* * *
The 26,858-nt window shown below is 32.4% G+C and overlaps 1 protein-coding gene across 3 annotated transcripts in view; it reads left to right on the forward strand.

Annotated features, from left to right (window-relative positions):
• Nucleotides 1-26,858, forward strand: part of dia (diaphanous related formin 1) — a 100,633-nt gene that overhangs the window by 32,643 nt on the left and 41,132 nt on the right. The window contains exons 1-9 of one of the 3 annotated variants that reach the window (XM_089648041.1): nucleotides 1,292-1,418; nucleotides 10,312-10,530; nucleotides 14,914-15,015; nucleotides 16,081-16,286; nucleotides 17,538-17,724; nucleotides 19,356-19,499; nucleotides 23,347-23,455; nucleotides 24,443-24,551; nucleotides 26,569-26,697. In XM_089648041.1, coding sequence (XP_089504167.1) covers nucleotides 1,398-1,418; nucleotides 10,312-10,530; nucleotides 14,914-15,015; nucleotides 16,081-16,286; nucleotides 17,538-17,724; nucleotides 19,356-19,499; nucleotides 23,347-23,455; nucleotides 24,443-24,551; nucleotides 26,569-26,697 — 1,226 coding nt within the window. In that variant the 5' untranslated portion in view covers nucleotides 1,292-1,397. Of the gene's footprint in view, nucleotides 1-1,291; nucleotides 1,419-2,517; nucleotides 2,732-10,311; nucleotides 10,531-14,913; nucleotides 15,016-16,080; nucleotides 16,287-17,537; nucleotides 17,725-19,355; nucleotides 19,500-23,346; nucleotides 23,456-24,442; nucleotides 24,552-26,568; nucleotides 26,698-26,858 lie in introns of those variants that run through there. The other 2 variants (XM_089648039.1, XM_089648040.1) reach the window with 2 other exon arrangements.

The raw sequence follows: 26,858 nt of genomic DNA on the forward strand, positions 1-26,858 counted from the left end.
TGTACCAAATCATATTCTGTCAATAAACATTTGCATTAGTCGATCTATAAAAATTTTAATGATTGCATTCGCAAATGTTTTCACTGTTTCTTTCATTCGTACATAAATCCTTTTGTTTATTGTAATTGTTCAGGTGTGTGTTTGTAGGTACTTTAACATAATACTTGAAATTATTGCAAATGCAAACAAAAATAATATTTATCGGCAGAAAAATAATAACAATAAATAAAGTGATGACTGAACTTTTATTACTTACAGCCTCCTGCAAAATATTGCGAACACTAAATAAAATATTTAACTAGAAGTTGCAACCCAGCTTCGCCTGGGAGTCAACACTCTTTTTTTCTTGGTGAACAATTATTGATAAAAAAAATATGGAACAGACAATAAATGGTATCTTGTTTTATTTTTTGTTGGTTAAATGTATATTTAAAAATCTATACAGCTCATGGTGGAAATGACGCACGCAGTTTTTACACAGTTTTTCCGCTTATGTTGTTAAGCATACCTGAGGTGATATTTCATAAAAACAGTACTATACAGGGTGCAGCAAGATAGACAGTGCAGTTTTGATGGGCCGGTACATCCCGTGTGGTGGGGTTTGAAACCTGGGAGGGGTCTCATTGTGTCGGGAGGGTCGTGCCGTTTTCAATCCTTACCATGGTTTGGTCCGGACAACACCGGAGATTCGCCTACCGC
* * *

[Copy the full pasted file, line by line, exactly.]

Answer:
The 26,858-nt window shown below is 32.4% G+C and overlaps 1 protein-coding gene across 3 annotated transcripts in view; it reads left to right on the forward strand.

Annotated features, from left to right (window-relative positions):
• Nucleotides 1-26,858, forward strand: part of dia (diaphanous related formin 1) — a 100,633-nt gene that overhangs the window by 32,643 nt on the left and 41,132 nt on the right. The window contains exons 1-9 of one of the 3 annotated variants that reach the window (XM_089648041.1): nucleotides 1,292-1,418; nucleotides 10,312-10,530; nucleotides 14,914-15,015; nucleotides 16,081-16,286; nucleotides 17,538-17,724; nucleotides 19,356-19,499; nucleotides 23,347-23,455; nucleotides 24,443-24,551; nucleotides 26,569-26,697. In XM_089648041.1, coding sequence (XP_089504167.1) covers nucleotides 1,398-1,418; nucleotides 10,312-10,530; nucleotides 14,914-15,015; nucleotides 16,081-16,286; nucleotides 17,538-17,724; nucleotides 19,356-19,499; nucleotides 23,347-23,455; nucleotides 24,443-24,551; nucleotides 26,569-26,697 — 1,226 coding nt within the window. In that variant the 5' untranslated portion in view covers nucleotides 1,292-1,397. Of the gene's footprint in view, nucleotides 1-1,291; nucleotides 1,419-2,517; nucleotides 2,732-10,311; nucleotides 10,531-14,913; nucleotides 15,016-16,080; nucleotides 16,287-17,537; nucleotides 17,725-19,355; nucleotides 19,500-23,346; nucleotides 23,456-24,442; nucleotides 24,552-26,568; nucleotides 26,698-26,858 lie in introns of those variants that run through there. The other 2 variants (XM_089648039.1, XM_089648040.1) reach the window with 2 other exon arrangements.

The raw sequence follows: 26,858 nt of genomic DNA on the forward strand, positions 1-26,858 counted from the left end.
TGTACCAAATCATATTCTGTCAATAAACATTTGCATTAGTCGATCTATAAAAATTTTAATGATTGCATTCGCAAATGTTTTCACTGTTTCTTTCATTCGTACATAAATCCTTTTGTTTATTGTAATTGTTCAGGTGTGTGTTTGTAGGTACTTTAACATAATACTTGAAATTATTGCAAATGCAAACAAAAATAATATTTATCGGCAGAAAAATAATAACAATAAATAAAGTGATGACTGAACTTTTATTACTTACAGCCTCCTGCAAAATATTGCGAACACTAAATAAAATATTTAACTAGAAGTTGCAACCCAGCTTCGCCTGGGAGTCAACACTCTTTTTTTCTTGGTGAACAATTATTGATAAAAAAAATATGGAACAGACAATAAATGGTATCTTGTTTTATTTTTTGTTGGTTAAATGTATATTTAAAAATCTATACAGCTCATGGTGGAAATGACGCACGCAGTTTTTACACAGTTTTTCCGCTTATGTTGTTAAGCATACCTGAGGTGATATTTCATAAAAACAGTACTATACAGGGTGCAGCAAGATAGACAGTGCAGTTTTGATGGGCCGGTACATCCCGTGTGGTGGGGTTTGAAACCTGGGAGGGGTCTCATTGTGTCGGGAGGGTCGTGCCGTTTTCAATCCTTACCATGGTTTGGTCCGGACAACACCGGAGATTCGCCTACCGC